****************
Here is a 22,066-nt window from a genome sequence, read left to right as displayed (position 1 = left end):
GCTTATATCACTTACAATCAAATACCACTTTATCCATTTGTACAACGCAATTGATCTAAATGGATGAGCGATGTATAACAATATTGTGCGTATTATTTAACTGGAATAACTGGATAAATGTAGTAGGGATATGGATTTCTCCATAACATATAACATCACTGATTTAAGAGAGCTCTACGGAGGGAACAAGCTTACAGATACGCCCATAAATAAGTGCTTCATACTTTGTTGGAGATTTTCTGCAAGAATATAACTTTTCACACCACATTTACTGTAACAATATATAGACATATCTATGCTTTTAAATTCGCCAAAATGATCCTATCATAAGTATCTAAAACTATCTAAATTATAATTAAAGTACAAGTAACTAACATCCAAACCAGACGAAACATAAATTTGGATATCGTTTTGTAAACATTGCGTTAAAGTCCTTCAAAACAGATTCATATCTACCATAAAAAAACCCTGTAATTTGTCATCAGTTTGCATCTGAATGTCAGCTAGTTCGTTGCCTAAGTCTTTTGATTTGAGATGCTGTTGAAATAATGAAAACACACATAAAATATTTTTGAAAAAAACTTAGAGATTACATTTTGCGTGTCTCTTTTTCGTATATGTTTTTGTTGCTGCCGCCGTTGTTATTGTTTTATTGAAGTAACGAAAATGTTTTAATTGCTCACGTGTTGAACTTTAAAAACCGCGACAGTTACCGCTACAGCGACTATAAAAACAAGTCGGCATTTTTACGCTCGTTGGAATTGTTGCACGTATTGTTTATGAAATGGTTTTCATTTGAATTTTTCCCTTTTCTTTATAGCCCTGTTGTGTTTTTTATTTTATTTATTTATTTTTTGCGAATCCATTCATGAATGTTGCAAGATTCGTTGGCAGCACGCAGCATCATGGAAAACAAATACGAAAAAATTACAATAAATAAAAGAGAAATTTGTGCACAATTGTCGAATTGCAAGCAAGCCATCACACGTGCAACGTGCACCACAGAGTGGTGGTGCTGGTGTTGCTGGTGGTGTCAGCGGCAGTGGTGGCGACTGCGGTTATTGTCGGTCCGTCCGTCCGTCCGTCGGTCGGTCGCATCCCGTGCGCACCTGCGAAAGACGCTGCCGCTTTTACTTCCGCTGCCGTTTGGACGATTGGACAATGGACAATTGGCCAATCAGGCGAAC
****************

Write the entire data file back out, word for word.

Here is a 22,066-nt window from a genome sequence, read left to right as displayed (position 1 = left end):
GCTTATATCACTTACAATCAAATACCACTTTATCCATTTGTACAACGCAATTGATCTAAATGGATGAGCGATGTATAACAATATTGTGCGTATTATTTAACTGGAATAACTGGATAAATGTAGTAGGGATATGGATTTCTCCATAACATATAACATCACTGATTTAAGAGAGCTCTACGGAGGGAACAAGCTTACAGATACGCCCATAAATAAGTGCTTCATACTTTGTTGGAGATTTTCTGCAAGAATATAACTTTTCACACCACATTTACTGTAACAATATATAGACATATCTATGCTTTTAAATTCGCCAAAATGATCCTATCATAAGTATCTAAAACTATCTAAATTATAATTAAAGTACAAGTAACTAACATCCAAACCAGACGAAACATAAATTTGGATATCGTTTTGTAAACATTGCGTTAAAGTCCTTCAAAACAGATTCATATCTACCATAAAAAAACCCTGTAATTTGTCATCAGTTTGCATCTGAATGTCAGCTAGTTCGTTGCCTAAGTCTTTTGATTTGAGATGCTGTTGAAATAATGAAAACACACATAAAATATTTTTGAAAAAAACTTAGAGATTACATTTTGCGTGTCTCTTTTTCGTATATGTTTTTGTTGCTGCCGCCGTTGTTATTGTTTTATTGAAGTAACGAAAATGTTTTAATTGCTCACGTGTTGAACTTTAAAAACCGCGACAGTTACCGCTACAGCGACTATAAAAACAAGTCGGCATTTTTACGCTCGTTGGAATTGTTGCACGTATTGTTTATGAAATGGTTTTCATTTGAATTTTTCCCTTTTCTTTATAGCCCTGTTGTGTTTTTTATTTTATTTATTTATTTTTTGCGAATCCATTCATGAATGTTGCAAGATTCGTTGGCAGCACGCAGCATCATGGAAAACAAATACGAAAAAATTACAATAAATAAAAGAGAAATTTGTGCACAATTGTCGAATTGCAAGCAAGCCATCACACGTGCAACGTGCACCACAGAGTGGTGGTGCTGGTGTTGCTGGTGGTGTCAGCGGCAGTGGTGGCGACTGCGGTTATTGTCGGTCCGTCCGTCCGTCCGTCGGTCGGTCGCATCCCGTGCGCACCTGCGAAAGACGCTGCCGCTTTTACTTCCGCTGCCGTTTGGACGATTGGACAATGGACAATTGGCCAATCAGGCGAAC